In order to combine the advantages of cryo-ET with LM, fluorescent labeling methods for the correlative approach should be non-invasive, and the labeling has to be done before freezing. Immunolabeling of intracellular epitopes requires membrane permeabilization, and considering that the pore-forming methods for living cells appear to induce significant structural changes (Humbel et al. 1998), immunolabeling methods for living cells seem to be largely restricted to labeling of proteins with extracellular epitopes. This approach was successfully applied to investigate the lateral movement of AMPA type ionic channels/receptors present at the postsynaptic side (Tardin et al. 2003). Of particular interest is labeling with quantum dots (Dahan et al. 2003; Nisman et al. 2004) because they possess strong fluorescence and they can be observed in cryo-tomograms, allowing the detection of a molecule of interest the structure of which is not known or cannot be detected in individual cryo-EM images. However, given the typical distance between the probe and the molecule of interest (around 10 nm), the detection of the molecule in a crowded environment would likely require additional information. In addition, considering that the size of quantum dots is above 10 nm, steric hindrance may prohibit the access of quantum dots to regions with high protein densities, such as cellular junctions. Nevertheless, immunolabeling methods, together with related approaches where a fluorescent or an electron-dense label is conjugated to a protein of interest, may have a wider application to isolated cellular components, as shown in a study where nuclear pore complexes and the positions of gold-labeled proteins involved in nuclear import were visualized in cryo-tomograms of isolated nuclei, and the tomograms were superimposed to obtain the spatial distribution of the labeled protein (Beck et al. 2007). The integration of cryo-tomography with computer simulations of the biochemical reactions underlying nuclear import allowed the authors to obtain a dynamic picture of the cargo as it traverses the nuclear pore (Fig. 4), exemplifying another strategy for providing insights into dynamic processes.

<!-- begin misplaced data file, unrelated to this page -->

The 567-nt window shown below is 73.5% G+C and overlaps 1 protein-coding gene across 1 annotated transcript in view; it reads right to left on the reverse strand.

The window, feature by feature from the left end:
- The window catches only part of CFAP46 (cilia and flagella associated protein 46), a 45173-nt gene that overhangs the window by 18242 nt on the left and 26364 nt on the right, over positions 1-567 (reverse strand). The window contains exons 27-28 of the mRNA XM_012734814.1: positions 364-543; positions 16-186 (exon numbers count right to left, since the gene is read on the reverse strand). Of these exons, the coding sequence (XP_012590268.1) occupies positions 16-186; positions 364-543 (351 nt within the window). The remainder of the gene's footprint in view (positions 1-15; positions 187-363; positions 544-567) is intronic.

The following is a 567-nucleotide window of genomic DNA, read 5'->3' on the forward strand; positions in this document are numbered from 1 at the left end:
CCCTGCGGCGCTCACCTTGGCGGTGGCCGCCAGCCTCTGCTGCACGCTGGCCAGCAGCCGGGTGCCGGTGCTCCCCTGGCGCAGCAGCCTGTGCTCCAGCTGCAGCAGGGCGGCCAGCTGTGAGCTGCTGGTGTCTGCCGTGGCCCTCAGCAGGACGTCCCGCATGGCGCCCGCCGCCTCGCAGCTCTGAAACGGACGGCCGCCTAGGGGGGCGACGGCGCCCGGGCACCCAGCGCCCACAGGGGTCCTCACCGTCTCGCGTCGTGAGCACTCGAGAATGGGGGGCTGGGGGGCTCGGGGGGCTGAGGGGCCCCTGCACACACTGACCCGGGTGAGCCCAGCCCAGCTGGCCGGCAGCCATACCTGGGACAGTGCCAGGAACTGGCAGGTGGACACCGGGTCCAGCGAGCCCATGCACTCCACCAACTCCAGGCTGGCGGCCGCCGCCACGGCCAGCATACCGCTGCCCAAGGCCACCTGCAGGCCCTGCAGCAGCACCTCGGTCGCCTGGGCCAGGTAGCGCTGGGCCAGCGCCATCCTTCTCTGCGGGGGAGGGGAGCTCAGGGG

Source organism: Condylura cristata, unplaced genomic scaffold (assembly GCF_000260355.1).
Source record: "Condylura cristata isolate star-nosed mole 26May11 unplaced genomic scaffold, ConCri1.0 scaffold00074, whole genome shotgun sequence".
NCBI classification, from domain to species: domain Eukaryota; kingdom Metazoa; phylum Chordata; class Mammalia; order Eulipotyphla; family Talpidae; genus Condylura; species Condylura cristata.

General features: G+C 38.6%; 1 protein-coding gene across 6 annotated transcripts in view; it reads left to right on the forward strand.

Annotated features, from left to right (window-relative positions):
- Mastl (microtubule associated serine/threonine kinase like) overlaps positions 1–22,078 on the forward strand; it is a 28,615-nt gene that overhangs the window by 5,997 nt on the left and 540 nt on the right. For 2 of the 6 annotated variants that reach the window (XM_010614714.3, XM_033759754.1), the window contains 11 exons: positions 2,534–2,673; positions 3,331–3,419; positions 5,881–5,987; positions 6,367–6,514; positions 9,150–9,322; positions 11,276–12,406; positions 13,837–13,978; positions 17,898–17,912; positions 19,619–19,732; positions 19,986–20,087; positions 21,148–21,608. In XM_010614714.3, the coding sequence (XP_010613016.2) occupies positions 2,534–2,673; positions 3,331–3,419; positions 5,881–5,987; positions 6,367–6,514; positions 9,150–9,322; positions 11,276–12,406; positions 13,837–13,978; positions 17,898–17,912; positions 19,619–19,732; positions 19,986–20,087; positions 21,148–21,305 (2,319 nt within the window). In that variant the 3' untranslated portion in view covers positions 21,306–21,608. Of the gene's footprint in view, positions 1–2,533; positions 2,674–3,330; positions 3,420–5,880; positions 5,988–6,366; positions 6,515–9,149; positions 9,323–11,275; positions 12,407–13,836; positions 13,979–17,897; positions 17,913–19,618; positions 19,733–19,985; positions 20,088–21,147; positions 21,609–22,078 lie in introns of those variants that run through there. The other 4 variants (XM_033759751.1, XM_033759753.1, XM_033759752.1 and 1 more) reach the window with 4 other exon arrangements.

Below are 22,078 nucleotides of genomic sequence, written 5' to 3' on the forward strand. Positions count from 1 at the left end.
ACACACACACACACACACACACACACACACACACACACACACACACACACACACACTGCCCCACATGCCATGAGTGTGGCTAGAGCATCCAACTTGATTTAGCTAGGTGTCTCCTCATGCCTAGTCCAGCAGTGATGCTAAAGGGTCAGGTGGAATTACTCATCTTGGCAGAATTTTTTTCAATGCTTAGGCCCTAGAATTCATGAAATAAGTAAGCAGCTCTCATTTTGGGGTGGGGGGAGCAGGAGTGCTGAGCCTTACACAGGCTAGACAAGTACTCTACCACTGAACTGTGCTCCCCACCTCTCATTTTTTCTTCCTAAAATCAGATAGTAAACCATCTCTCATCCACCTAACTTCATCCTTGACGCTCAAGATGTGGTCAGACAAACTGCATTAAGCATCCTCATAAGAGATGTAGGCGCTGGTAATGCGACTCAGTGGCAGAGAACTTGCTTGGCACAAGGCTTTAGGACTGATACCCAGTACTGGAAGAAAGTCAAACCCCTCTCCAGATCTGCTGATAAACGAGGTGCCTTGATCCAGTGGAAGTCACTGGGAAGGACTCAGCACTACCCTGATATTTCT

Fig. 4